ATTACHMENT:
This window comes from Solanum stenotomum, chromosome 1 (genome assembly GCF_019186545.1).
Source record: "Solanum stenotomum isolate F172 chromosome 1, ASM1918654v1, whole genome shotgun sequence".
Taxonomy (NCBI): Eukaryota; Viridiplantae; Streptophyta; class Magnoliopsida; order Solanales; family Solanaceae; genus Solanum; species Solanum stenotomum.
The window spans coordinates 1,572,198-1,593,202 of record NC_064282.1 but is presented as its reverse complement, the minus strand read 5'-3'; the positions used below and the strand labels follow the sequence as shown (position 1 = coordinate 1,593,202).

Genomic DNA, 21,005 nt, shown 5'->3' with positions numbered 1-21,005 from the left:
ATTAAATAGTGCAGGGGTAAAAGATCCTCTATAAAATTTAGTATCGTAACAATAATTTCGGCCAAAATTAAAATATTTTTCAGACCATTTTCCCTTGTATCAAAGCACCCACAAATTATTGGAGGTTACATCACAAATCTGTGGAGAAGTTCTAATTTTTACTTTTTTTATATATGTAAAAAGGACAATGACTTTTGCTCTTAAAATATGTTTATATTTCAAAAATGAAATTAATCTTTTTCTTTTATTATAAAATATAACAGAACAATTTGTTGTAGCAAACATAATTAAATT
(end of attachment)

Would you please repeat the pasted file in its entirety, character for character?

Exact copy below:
This window comes from Solanum stenotomum, chromosome 1 (genome assembly GCF_019186545.1).
Source record: "Solanum stenotomum isolate F172 chromosome 1, ASM1918654v1, whole genome shotgun sequence".
Taxonomy (NCBI): Eukaryota; Viridiplantae; Streptophyta; class Magnoliopsida; order Solanales; family Solanaceae; genus Solanum; species Solanum stenotomum.
The window spans coordinates 1,572,198-1,593,202 of record NC_064282.1 but is presented as its reverse complement, the minus strand read 5'-3'; the positions used below and the strand labels follow the sequence as shown (position 1 = coordinate 1,593,202).

Genomic DNA, 21,005 nt, shown 5'->3' with positions numbered 1-21,005 from the left:
ATTAAATAGTGCAGGGGTAAAAGATCCTCTATAAAATTTAGTATCGTAACAATAATTTCGGCCAAAATTAAAATATTTTTCAGACCATTTTCCCTTGTATCAAAGCACCCACAAATTATTGGAGGTTACATCACAAATCTGTGGAGAAGTTCTAATTTTTACTTTTTTTATATATGTAAAAAGGACAATGACTTTTGCTCTTAAAATATGTTTATATTTCAAAAATGAAATTAATCTTTTTCTTTTATTATAAAATATAACAGAACAATTTGTTGTAGCAAACATAATTAAATT